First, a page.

BOGOTA, Colombia — President Juan Manuel Santos on Saturday called on fighters of Latin America's only major rebel force to accept the killing of their top leader as proof the movement is doomed and to surrender.
"This is the moment to decide to lay down your arms because, as we've said many times, the alternative is prison or a tomb," Santos told combatants of the Revolutionary Armed Forces of Colombia a day after troops killed their 63-year-old chief.
But analysts don't believe Cano's death will lead the drug-funded rebels, known by their Spanish initials FARC, to crumble. While it's a body blow to the insurgents, the rebels remain potent. They have depth in their leadership and resilience steeled in a half century of armed revolt.
Santos expressed satisfaction but said it's "not a moment for triumphalism" after meeting Saturday with the military high command behind closed doors in Popayan, the southwestern provincial capital where Cano's body was taken.
He said Cano's ranks were infiltrated by rebel defectors, but refused to discuss details.
Santos added that "my eyes moistened" at the news of Cano's death, "a few tears of emotion."
The rebels, estimated at 9,000 fighters, have suffered devastating losses and record desertions since February 2008. Cano was the fourth member of the FARC's ruling seven-man secretariat, a Politburo of sorts, to die a violent death in the interim.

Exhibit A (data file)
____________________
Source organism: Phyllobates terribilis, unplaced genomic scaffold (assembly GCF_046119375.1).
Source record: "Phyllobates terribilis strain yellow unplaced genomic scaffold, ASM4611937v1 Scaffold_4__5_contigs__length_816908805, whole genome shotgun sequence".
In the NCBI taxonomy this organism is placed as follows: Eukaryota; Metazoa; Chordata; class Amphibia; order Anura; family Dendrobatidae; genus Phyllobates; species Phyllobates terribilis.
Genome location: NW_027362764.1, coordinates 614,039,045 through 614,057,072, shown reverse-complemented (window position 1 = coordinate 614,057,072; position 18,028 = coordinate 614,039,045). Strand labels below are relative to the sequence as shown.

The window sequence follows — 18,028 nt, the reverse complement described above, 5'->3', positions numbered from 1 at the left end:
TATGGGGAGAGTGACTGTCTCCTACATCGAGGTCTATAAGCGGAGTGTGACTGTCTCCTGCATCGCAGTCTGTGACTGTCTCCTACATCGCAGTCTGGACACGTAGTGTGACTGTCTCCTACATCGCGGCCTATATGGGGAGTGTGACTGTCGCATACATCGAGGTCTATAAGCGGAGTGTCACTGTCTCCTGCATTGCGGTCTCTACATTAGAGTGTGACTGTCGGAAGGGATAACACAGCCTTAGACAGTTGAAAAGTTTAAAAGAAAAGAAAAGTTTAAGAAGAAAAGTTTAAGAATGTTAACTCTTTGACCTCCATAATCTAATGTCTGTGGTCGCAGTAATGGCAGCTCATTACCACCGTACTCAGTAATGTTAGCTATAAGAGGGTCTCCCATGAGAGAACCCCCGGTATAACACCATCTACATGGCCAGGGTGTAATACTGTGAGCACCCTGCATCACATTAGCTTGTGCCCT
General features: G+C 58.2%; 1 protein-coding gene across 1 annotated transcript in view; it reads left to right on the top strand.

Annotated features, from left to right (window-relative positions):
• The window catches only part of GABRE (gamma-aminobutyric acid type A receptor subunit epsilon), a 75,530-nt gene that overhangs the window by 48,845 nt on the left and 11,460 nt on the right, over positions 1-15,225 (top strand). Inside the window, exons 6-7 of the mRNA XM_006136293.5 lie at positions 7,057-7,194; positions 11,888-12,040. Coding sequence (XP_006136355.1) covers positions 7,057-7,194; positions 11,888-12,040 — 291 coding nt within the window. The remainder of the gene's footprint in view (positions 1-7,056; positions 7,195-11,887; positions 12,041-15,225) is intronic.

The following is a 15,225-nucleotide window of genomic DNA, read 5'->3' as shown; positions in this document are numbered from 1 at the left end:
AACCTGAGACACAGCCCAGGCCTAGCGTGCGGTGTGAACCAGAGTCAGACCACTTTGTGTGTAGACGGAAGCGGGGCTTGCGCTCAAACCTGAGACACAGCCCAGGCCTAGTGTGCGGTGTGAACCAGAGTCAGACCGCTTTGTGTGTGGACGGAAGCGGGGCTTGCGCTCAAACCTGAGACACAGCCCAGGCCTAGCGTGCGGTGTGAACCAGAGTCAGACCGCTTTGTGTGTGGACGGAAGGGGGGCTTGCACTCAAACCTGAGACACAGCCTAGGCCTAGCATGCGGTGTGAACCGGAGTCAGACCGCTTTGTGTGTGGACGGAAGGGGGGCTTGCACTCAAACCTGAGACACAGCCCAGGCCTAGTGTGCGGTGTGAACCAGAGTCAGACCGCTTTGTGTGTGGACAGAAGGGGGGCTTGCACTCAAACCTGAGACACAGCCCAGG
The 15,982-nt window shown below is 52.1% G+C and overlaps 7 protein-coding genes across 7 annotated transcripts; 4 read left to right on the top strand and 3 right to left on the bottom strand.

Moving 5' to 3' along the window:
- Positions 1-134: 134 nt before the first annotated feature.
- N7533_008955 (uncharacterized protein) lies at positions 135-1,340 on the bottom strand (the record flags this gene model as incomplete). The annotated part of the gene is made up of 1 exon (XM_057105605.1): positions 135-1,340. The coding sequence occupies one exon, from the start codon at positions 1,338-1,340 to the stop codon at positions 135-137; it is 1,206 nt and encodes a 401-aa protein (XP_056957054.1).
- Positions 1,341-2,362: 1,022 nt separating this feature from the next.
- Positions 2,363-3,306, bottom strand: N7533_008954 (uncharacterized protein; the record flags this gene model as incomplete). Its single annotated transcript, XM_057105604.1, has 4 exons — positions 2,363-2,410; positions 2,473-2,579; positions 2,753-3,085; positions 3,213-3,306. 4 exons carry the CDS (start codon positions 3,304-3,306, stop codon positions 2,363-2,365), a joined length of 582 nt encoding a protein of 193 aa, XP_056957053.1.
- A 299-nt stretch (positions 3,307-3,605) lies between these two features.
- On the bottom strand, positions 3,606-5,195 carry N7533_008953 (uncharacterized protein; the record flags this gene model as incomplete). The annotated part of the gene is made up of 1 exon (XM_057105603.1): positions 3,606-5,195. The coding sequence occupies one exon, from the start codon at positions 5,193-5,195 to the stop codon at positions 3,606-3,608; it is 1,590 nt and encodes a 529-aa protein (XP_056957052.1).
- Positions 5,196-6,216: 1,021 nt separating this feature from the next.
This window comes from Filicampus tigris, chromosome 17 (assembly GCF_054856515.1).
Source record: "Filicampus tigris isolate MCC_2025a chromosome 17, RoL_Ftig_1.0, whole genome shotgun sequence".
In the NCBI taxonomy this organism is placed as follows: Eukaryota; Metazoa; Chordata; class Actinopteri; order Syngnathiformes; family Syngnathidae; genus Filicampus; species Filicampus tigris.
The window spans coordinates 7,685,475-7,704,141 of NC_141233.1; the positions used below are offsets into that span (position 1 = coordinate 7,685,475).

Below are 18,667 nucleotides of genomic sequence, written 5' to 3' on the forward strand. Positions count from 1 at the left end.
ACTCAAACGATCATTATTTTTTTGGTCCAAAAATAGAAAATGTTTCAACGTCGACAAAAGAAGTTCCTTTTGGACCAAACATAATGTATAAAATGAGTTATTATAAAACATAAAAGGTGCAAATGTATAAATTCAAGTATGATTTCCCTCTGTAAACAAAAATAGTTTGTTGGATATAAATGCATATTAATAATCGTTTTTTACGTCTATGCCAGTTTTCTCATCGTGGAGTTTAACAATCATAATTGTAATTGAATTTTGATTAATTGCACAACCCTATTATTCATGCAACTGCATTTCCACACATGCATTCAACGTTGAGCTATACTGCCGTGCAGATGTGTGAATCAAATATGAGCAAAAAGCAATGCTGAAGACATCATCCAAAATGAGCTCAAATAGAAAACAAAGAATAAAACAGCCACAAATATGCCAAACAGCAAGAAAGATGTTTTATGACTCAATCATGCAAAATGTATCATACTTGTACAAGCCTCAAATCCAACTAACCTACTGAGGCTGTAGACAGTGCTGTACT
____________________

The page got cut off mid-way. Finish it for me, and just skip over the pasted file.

He was the first FARC commander to be tracked down and killed.
Nearly a decade of U.S military and intelligence assistance and training have hamstrung the FARC's communications abilities, undermining its ability to coordinate attacks and mesh strategy among its widely dispersed units.
Yet the rebels continue to sting the military with hit-and-run attacks, killing hundreds of security force members a year. Just last month, FARC attacks claimed the lives of 20 soldiers in two separate ambushes.
The FARC's backbone of support is among peasants with few other opportunities in a country of deep inequality where land ownership is concentrated in few hands. It is unlikely to disappear unless the government seriously addresses the underlying social issues.